Industry Updates

Bank fees ‘significantly eroding’ Russia ETFs, VanEck warns

Calls on shareholders to put pressure on Citibank, JP Morgan and Bank of New York

Theo Andrew

US dollar inflation

VanEck is asking investors in its Russia ETF to put pressure on three banks to waive the fees on the depository receipts of Russian companies which are “significantly eroding” its assets.

In a letter to shareholders published last week, VanEck said the depository trust banks – Citi, JP Morgan and Bank of New York – are still charging fees on the $37m VanEck Russia ETF (RSX) despite the instrument becoming illiquid.

“If you are a current shareholder of RSX, please contact the investor relations personnel at JP Morgan, Bank of New York and Citibank if you agree,” the letter said.

Since the onset of the war in Ukraine, some Russian stocks were sanctioned while some exchanges halted trading on non-sanctioned stocks and depository receipts.

At the time of the Russian invasion, depository receipts made up a majority of RSX. These are instruments that represent a stock with a primary listing in a country where local trading is difficult for international investors.

VanEck said depository receipts are generally considered to provide “superior liquidity” over their locally listed counterparts, however, investors are currently not “getting the liquidity that they bought depository receipts for in the first place”.

It said RSX has lost 95% of its value since the product stopped trading in March. The ETF is still operational with the net asset value (NAV) still being calculated every day.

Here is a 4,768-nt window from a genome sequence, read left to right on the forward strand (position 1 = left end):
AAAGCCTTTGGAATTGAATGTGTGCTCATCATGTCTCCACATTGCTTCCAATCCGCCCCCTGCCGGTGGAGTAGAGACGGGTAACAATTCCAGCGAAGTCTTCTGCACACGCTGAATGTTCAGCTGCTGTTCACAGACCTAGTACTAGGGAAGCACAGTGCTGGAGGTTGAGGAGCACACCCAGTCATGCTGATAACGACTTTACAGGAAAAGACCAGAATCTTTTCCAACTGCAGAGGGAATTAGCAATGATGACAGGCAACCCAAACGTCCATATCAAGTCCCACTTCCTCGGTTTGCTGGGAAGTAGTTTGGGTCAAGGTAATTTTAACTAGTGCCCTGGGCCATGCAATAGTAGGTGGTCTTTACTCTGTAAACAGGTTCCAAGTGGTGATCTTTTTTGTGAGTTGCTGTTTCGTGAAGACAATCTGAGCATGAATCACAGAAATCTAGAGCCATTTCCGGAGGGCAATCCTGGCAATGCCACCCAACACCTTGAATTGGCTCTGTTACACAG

“The majority of these securities are valued at, or close to, zero. Most fund expenses have fallen in proportion to the decline in the fund’s net asset value,” the letter said.

“However, one source of expenses has not fallen, and now represents a shockingly high percentage of fees paid by shareholders. The banks that charge depository receipt fees have not, despite being asked, reduced their fees.”

VanEck has waived their fees 50 basis point fees on RSX, the letter noted. It estimated current annual fees on the ETF to be $450,000 or 1.2% of its assets.

Meanwhile, the conversion fees, where the receipt is converted into the underlying stock, could cost as much as $7.2m, VanEck said.

“If current conditions persist, given the amounts of fees relative to the fund’s size, RSX may lose any opportunity to potentially recover its losses should market conditions change. Stated another way, the banks win and shareholders lose,” it wrote.

In Europe, two Amundi global depository receipt (GDR) ETFs, the Lyxor PEA Russia (MSCI Russia IMIM Select GDR) UCITS ETF (PRUS) and the Lyxor MSCI Russia UCITS ETF (RUS), continue to remain operational despite being fully exposed to GDRs.

Amundi did not respond to a request for comment regarding the impact bank fees are having on the product, but previously told ETF Stream it was “examining all options” on the future of the ETFs.

It comes after the Invesco RDX UCITS ETF (RDXS) and the iShares MSCI Russia ADR/GDR UCITS ETF (CSRU) were terminated last month.

Invesco said it would be impracticable to continue operating RDXS after the index committee decided to discontinue the benchmark amid “high insecurity”, uncertainty over GDR trading and the index universe of RDX starting to “basically disappear”.

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